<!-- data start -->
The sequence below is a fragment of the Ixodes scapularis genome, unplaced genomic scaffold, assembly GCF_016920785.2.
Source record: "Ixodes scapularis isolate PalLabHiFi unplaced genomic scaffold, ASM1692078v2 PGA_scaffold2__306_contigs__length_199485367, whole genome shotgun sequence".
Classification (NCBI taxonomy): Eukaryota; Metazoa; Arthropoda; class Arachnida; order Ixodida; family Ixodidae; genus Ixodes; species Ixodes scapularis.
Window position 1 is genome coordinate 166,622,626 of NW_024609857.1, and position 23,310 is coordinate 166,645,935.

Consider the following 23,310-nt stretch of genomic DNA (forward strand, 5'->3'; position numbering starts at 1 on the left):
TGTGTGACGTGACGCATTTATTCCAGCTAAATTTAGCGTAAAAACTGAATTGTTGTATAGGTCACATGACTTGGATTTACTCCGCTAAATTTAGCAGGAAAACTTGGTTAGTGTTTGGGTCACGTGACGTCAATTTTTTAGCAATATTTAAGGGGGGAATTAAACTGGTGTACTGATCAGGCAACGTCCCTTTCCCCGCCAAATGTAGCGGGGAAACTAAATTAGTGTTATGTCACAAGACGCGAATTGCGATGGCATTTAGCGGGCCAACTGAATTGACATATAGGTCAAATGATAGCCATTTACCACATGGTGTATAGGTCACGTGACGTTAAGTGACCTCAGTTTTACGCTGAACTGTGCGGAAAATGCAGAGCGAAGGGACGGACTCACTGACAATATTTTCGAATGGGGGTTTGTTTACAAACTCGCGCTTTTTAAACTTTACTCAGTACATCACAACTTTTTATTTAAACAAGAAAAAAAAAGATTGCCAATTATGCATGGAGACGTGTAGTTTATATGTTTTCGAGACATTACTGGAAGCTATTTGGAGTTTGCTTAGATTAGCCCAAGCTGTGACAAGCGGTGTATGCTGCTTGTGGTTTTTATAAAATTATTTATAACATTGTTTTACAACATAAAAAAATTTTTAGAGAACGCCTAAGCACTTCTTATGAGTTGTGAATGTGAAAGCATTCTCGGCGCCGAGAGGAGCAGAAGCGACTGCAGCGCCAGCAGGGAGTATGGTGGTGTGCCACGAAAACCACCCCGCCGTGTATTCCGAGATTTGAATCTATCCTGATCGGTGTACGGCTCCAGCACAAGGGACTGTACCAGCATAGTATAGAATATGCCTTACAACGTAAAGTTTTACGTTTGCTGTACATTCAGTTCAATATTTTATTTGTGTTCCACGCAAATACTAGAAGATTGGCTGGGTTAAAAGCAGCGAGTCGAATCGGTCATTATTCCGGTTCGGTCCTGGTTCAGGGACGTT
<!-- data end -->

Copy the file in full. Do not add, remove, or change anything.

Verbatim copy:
The sequence below is a fragment of the Ixodes scapularis genome, unplaced genomic scaffold, assembly GCF_016920785.2.
Source record: "Ixodes scapularis isolate PalLabHiFi unplaced genomic scaffold, ASM1692078v2 PGA_scaffold2__306_contigs__length_199485367, whole genome shotgun sequence".
Classification (NCBI taxonomy): Eukaryota; Metazoa; Arthropoda; class Arachnida; order Ixodida; family Ixodidae; genus Ixodes; species Ixodes scapularis.
Window position 1 is genome coordinate 166,622,626 of NW_024609857.1, and position 23,310 is coordinate 166,645,935.

Consider the following 23,310-nt stretch of genomic DNA (forward strand, 5'->3'; position numbering starts at 1 on the left):
TGTGTGACGTGACGCATTTATTCCAGCTAAATTTAGCGTAAAAACTGAATTGTTGTATAGGTCACATGACTTGGATTTACTCCGCTAAATTTAGCAGGAAAACTTGGTTAGTGTTTGGGTCACGTGACGTCAATTTTTTAGCAATATTTAAGGGGGGAATTAAACTGGTGTACTGATCAGGCAACGTCCCTTTCCCCGCCAAATGTAGCGGGGAAACTAAATTAGTGTTATGTCACAAGACGCGAATTGCGATGGCATTTAGCGGGCCAACTGAATTGACATATAGGTCAAATGATAGCCATTTACCACATGGTGTATAGGTCACGTGACGTTAAGTGACCTCAGTTTTACGCTGAACTGTGCGGAAAATGCAGAGCGAAGGGACGGACTCACTGACAATATTTTCGAATGGGGGTTTGTTTACAAACTCGCGCTTTTTAAACTTTACTCAGTACATCACAACTTTTTATTTAAACAAGAAAAAAAAAGATTGCCAATTATGCATGGAGACGTGTAGTTTATATGTTTTCGAGACATTACTGGAAGCTATTTGGAGTTTGCTTAGATTAGCCCAAGCTGTGACAAGCGGTGTATGCTGCTTGTGGTTTTTATAAAATTATTTATAACATTGTTTTACAACATAAAAAAATTTTTAGAGAACGCCTAAGCACTTCTTATGAGTTGTGAATGTGAAAGCATTCTCGGCGCCGAGAGGAGCAGAAGCGACTGCAGCGCCAGCAGGGAGTATGGTGGTGTGCCACGAAAACCACCCCGCCGTGTATTCCGAGATTTGAATCTATCCTGATCGGTGTACGGCTCCAGCACAAGGGACTGTACCAGCATAGTATAGAATATGCCTTACAACGTAAAGTTTTACGTTTGCTGTACATTCAGTTCAATATTTTATTTGTGTTCCACGCAAATACTAGAAGATTGGCTGGGTTAAAAGCAGCGAGTCGAATCGGTCATTATTCCGGTTCGGTCCTGGTTCAGGGACGTT